An additional particular embodiment involves apparatus and method generally as described above, but wherein the half-cell compartment into which binder is to be recovered is itself an electrocoating cell in which the electrodepositable coating binder may be electrodeposited upon a removable object comprising the half-cell electrode thereof. Ordinarily in this embodiment a counter-electrode would also be present in this half-cell compartment in addition to the counterelectrode in the other half-cell compartment from which binder is to be recovered. In this embodiment, no measures would be taken to prevent an insulating accumulation of electrodeposited coating binder upon the half-cell electrode of the half-cell compartment into which binder is to be recovered.
BRIEF DESCRIPTION OF THE DRAWINGS FIG. 1 shows a simple, open-top electrolytic cell suitable for practicing the method of the present invention wherein hydraulic pressure difference across thepermeable separator is controlled by overflow of liquid through weir outlets and wherein agitation, if desired, is induced by a motor-driven stirrer.
FIG. 2 shows a closed-top electrolytic cell adapted for continuous operation wherein agitation of the liquid contents can be induced by rapid recirculation of those liquid contents though a venetian-blind electrode and wherein hydraulic pressure difference across the porous separator can be controlled by adjusting the relative rates atwhich liquid is supplied, recirculated, and withdrawn.
FIG. 3 shows an elevation cross-section of a cell in which recovery of electrodepositable binder is directly into an electrocoating tank wherein electrodeposition of binder onto electrode workpieces is simultaneously occurring and where the hydraulic pressure difference across the porous separator is controlled by means of an overflow weir outlet on one side of the separator floating on liquid on the other side of the separator.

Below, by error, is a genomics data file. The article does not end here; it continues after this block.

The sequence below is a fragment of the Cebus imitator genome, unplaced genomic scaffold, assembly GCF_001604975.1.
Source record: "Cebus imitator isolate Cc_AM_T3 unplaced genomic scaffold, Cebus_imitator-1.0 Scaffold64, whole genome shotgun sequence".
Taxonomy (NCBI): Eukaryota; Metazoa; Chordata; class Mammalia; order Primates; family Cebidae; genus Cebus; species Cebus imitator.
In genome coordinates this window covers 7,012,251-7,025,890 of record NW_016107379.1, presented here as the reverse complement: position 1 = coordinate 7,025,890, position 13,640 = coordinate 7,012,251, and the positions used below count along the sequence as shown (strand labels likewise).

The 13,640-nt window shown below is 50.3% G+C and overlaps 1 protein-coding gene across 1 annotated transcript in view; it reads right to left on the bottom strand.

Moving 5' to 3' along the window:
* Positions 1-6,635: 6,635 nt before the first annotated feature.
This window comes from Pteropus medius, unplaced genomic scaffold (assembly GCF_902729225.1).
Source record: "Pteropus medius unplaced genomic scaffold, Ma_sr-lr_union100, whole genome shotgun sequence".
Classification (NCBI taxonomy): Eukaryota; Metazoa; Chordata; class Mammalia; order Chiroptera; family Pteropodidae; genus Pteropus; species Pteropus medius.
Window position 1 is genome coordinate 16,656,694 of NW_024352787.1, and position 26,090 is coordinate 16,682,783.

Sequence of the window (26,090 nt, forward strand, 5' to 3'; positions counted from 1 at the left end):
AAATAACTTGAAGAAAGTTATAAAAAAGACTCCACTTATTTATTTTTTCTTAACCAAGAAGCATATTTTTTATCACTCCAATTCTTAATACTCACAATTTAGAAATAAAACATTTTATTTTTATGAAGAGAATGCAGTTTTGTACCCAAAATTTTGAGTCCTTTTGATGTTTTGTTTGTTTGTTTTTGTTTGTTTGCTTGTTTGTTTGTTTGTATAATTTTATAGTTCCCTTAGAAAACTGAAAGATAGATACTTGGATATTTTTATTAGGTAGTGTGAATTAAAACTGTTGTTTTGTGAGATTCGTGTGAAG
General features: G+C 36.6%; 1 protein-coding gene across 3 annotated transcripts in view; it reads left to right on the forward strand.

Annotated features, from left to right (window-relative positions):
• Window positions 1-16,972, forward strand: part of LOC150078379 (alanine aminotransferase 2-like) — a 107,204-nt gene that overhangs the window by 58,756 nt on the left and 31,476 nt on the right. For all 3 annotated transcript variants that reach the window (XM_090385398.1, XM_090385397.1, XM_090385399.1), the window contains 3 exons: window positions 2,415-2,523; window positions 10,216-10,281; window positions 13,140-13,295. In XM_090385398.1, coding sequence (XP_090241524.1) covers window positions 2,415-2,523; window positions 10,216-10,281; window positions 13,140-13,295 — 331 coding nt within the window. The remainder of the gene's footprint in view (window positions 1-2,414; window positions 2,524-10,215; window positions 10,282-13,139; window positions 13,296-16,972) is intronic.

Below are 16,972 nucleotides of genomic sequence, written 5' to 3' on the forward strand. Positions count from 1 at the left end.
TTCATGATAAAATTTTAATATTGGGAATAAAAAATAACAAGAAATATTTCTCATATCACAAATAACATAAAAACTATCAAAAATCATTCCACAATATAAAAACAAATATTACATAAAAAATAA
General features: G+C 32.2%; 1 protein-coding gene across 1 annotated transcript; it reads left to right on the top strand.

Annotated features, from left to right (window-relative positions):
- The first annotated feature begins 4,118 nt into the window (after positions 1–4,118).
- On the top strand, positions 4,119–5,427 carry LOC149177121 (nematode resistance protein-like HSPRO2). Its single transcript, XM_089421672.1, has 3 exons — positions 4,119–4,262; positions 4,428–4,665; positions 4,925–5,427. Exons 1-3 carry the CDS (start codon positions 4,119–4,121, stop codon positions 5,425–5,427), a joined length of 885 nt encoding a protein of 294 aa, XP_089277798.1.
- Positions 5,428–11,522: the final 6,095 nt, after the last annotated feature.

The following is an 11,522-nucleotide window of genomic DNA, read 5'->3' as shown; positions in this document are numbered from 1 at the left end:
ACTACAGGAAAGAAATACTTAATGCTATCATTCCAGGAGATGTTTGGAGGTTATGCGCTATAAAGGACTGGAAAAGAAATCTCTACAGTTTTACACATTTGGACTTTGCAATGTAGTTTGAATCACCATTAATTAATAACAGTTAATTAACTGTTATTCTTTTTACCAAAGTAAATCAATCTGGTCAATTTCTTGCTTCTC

FIG. 4 shows a plan cross-section of the cell of FIG. 3.
DETAILED DESCRIPTION OF THE INVENTION In FIG. 1, the shell or body I of the cell holds the two bodies of liquid which are to be treated in the cell. The cell is divided by a non-selectively permeable separator 2 into two half-cell compartments 3 and 4, each of which contains a half-cell electrode, respectively 5 and 6. The liquid dispersion from which electrodepositable coating binder is to be recovered. is supplied to compartment 3 and the liquid into which binder is to be recovered is supplied to compartment 4. Hydraulic pressure difference across the separator can be substantially eliminated by supplying additional amounts of the appropriate liquid to these respective half-cell compartments 3 and d so as to maintain the liquid levels therein at the height of the respective overflow weirs 7 and 8, which are fixed at equal height. The weirs discharge overflowed liquids through outlets 9 and 10, respectively. When it is desired to prevent insulating accumulation of electrodeposited material on electrode 6, this may be accomplished by agitation of the liquid in half-cell compartment 4 by means of the stirrer driven by a motor 101, the intensity of agitation required for this purpose being greater, the greater is the electrical potential gradient in the immediate vicinity of electrode 6. Electrode 6 is indicated as positively charged with respect to electrode 5, which would adapt this cell for recovery of anodic electrocoating material from dispersion in the liquid introduced into halfcell compartment 3 through separator 2 into the liquid introduced into half-cell compartment 4. It should be understood that reversing the polarity of the electrodes so as to make electrode 6 negative with respect to electrode 5 would adapt the cell for corresponding recovery of cathodic electrocoating material. Whichever polarity is required may be produced by connecting the electrodes to a conventional external source of direct current. I